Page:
One of the workshops I attended was the Transformational Media Summit : Storytelling and Media for a Better World. The New Story summit was hosted by Jeremy Wickremer, co-founder of Transformational Media Initiative In his presentation, Jeremy Wickremer spoke of the fact that each of us are potentially change-agents, with the capacity to do actions that can have a big impact on the environment – our own lives, our communities and the larger environment. And that what is more potent than merely drawing up solutions from a logical methodology, is to start with the right questions, which prompts creativity in itself.
Specifically, he mentioned that your intention – within the guise of a question – will often be answered. He more recently wrote in an article “Our Invisible World” about the fact that many things which steer human behavior, emotions, health, psychological and spiritual well-being have to do with the energy that lies beneath the actions. And that the common illnesses which affect modern man and the crisis of violence that threat human cultures, have to do with a disconnect. This disconnect is within our own selves, our patterns and habits of how we live our lives. There is a disconnect within ourselves, among one another and that humans have with other creatures and nature; which is presently resulting in the greatest magnitude of habitat destruction, dissemination of species and global ecological balances and health.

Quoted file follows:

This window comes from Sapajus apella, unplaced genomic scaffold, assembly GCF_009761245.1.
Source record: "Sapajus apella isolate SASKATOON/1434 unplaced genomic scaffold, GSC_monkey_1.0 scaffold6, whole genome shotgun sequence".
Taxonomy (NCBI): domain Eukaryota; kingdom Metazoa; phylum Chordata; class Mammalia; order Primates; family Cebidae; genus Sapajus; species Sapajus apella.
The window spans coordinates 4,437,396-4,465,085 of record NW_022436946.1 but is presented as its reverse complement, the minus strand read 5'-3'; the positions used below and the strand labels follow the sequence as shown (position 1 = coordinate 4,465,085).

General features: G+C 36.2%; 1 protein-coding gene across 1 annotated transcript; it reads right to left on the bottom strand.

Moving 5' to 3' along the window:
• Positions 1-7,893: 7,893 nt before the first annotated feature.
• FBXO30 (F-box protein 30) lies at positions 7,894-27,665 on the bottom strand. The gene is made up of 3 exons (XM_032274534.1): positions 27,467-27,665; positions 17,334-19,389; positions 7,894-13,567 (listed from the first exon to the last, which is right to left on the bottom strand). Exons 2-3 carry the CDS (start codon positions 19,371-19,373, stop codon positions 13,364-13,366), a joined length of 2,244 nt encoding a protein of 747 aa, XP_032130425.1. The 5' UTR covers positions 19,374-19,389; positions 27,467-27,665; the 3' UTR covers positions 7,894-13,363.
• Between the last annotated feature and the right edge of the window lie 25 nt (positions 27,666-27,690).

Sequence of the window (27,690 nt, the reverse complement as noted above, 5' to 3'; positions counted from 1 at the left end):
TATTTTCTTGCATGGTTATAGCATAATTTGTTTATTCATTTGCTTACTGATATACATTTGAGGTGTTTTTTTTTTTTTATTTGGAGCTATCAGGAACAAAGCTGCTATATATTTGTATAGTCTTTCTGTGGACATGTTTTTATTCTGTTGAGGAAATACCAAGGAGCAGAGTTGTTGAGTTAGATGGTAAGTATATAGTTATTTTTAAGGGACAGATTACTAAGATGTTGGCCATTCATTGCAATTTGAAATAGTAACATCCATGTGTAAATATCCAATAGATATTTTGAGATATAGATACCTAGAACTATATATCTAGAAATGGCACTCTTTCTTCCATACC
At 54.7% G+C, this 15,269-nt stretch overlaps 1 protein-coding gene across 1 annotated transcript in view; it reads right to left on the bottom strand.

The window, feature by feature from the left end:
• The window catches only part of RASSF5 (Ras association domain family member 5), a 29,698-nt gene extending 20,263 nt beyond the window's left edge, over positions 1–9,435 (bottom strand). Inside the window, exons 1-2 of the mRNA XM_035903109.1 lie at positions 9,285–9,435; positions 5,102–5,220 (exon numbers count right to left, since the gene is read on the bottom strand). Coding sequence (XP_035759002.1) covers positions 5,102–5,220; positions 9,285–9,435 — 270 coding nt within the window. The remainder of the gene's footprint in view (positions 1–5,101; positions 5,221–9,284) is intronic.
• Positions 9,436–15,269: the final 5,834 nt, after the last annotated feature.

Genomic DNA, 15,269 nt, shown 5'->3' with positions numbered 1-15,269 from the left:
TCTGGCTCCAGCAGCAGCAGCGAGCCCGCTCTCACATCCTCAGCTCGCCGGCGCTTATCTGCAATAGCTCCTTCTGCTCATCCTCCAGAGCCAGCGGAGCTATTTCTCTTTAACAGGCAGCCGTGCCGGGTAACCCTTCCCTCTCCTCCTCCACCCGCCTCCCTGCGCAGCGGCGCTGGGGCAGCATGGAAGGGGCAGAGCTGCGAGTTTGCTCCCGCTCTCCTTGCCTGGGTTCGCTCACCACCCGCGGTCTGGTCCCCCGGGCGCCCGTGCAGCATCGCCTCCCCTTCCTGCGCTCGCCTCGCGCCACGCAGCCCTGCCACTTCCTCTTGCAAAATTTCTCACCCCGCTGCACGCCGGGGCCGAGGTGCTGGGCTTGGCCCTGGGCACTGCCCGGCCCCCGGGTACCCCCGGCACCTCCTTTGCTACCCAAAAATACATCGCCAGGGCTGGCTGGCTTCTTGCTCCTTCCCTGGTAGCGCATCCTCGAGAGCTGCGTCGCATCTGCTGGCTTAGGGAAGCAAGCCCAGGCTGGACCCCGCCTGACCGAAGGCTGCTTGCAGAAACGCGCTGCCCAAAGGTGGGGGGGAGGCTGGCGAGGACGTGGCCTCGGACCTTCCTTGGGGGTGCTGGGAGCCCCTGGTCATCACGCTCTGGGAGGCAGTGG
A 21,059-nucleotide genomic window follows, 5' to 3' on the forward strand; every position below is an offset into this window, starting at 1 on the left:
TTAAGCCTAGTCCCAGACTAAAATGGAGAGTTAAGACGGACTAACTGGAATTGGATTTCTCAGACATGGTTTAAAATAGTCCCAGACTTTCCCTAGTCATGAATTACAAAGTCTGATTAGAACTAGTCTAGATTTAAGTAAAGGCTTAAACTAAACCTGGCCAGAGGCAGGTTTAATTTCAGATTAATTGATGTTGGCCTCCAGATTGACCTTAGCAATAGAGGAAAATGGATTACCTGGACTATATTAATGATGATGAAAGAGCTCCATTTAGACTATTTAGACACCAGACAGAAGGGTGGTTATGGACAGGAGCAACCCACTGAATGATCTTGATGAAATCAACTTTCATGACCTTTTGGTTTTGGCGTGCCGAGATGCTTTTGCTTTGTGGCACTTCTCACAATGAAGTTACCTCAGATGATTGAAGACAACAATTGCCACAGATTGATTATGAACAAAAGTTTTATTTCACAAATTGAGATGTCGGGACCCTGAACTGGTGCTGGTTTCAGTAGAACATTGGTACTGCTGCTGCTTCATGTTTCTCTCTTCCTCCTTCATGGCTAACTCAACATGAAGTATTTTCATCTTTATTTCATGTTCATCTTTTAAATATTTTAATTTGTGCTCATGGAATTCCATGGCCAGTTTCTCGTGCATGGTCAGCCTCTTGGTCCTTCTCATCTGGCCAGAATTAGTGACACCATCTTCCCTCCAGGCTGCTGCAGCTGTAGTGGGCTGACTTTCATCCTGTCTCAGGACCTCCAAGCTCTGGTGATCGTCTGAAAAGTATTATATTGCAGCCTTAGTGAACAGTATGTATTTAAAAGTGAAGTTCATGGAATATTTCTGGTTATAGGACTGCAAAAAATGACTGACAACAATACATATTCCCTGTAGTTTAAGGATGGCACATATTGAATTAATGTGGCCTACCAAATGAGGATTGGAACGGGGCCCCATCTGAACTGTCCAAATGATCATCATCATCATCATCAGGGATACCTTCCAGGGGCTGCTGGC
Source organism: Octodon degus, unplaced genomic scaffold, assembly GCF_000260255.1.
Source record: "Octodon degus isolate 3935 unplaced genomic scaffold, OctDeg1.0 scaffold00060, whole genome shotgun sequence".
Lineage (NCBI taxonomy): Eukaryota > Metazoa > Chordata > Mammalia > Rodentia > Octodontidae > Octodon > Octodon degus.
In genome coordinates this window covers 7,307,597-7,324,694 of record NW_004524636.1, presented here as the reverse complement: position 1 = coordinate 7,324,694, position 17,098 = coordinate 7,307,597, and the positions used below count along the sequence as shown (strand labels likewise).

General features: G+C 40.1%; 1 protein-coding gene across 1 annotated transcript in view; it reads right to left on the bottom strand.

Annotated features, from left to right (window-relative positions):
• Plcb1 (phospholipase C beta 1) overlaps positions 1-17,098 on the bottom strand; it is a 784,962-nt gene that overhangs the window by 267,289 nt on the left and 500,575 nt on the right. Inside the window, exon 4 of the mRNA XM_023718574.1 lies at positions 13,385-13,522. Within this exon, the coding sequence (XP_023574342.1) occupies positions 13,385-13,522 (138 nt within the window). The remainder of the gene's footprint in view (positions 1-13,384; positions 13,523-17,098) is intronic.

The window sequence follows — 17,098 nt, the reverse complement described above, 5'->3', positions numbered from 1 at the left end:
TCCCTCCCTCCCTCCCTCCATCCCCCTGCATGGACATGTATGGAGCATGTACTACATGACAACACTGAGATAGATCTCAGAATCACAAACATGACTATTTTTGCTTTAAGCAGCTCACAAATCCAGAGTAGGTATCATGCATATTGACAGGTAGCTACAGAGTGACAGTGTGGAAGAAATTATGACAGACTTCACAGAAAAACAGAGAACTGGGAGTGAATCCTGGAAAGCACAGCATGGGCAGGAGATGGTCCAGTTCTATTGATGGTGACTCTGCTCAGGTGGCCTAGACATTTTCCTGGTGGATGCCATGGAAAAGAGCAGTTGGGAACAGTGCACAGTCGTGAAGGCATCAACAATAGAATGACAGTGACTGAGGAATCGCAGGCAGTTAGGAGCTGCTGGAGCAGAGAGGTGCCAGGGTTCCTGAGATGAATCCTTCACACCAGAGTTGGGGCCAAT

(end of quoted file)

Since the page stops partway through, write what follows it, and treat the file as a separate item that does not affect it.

The biggest disharmony of all is perhaps our relationship with the natural world.
Eisenstein, in his Sustainable Man video about The New Story, which I wrote about in my other blog, talks of stepping out of this paradigm of control and allowing oneself to be of service to this larger body of which we all are a part. And that as we direct our questions and intent to ask ‘what we can do to serve?’ that indeed, the answers and direction will arise in response to the intention.
Daniel Goleman is the psychologist, science journalist and author of “Emotional Intelligence”. He posits that non-cognitive skills can matter as much as a person’s I.Q. (Intelligence Quotient) for workplace success in “Working with Emotional Intelligence”. In 2007, Goleman wrote about “Social Intelligence” and in 2009, “Ecological Intelligence: How Knowing the Hidden Impacts of What We Buy”